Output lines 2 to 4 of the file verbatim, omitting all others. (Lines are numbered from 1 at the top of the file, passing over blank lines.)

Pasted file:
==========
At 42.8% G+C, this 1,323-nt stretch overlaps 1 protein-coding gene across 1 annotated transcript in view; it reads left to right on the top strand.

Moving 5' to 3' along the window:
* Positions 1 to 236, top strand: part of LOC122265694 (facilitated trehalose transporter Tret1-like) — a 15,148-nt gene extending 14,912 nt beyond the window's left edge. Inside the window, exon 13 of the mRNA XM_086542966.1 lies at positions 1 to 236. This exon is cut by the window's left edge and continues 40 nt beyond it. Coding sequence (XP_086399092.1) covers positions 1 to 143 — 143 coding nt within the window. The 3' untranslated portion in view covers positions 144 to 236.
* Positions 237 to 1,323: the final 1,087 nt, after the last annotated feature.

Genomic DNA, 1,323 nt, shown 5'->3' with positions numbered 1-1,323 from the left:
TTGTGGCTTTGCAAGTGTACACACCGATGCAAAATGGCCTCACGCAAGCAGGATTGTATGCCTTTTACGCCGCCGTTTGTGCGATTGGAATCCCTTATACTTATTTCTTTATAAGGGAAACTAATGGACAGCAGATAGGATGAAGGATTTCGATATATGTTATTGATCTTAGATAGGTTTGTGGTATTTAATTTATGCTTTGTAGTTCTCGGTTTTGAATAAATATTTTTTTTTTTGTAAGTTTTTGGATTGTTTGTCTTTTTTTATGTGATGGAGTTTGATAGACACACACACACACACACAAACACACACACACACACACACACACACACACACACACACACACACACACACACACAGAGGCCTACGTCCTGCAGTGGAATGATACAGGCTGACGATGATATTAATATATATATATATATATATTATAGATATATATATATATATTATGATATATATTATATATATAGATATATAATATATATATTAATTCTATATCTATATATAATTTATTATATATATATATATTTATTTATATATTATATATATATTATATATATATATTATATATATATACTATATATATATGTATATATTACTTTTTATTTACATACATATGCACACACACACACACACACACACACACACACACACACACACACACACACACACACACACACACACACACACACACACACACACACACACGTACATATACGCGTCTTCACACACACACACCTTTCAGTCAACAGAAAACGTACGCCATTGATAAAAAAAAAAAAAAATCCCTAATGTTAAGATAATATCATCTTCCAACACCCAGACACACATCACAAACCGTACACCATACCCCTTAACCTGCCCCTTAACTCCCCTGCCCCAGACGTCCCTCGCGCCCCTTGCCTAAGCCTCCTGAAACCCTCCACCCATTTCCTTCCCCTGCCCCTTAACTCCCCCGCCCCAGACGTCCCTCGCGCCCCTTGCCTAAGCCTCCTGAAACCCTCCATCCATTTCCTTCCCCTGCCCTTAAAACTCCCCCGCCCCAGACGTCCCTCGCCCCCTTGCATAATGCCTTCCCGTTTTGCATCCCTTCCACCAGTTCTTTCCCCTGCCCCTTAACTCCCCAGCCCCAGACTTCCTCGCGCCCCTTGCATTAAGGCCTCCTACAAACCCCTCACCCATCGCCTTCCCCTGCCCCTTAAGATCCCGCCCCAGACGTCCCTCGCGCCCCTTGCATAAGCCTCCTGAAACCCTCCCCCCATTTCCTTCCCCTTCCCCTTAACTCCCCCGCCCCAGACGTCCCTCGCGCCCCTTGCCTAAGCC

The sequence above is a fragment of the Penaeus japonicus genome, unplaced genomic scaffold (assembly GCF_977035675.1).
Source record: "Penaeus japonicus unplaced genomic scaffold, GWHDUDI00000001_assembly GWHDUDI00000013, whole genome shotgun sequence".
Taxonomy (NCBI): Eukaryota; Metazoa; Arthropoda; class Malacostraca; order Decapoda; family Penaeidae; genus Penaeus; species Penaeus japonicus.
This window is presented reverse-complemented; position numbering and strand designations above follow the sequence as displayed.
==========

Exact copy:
Moving 5' to 3' along the window:
* Positions 1 to 236, top strand: part of LOC122265694 (facilitated trehalose transporter Tret1-like) — a 15,148-nt gene extending 14,912 nt beyond the window's left edge. Inside the window, exon 13 of the mRNA XM_086542966.1 lies at positions 1 to 236. This exon is cut by the window's left edge and continues 40 nt beyond it. Coding sequence (XP_086399092.1) covers positions 1 to 143 — 143 coding nt within the window. The 3' untranslated portion in view covers positions 144 to 236.
* Positions 237 to 1,323: the final 1,087 nt, after the last annotated feature.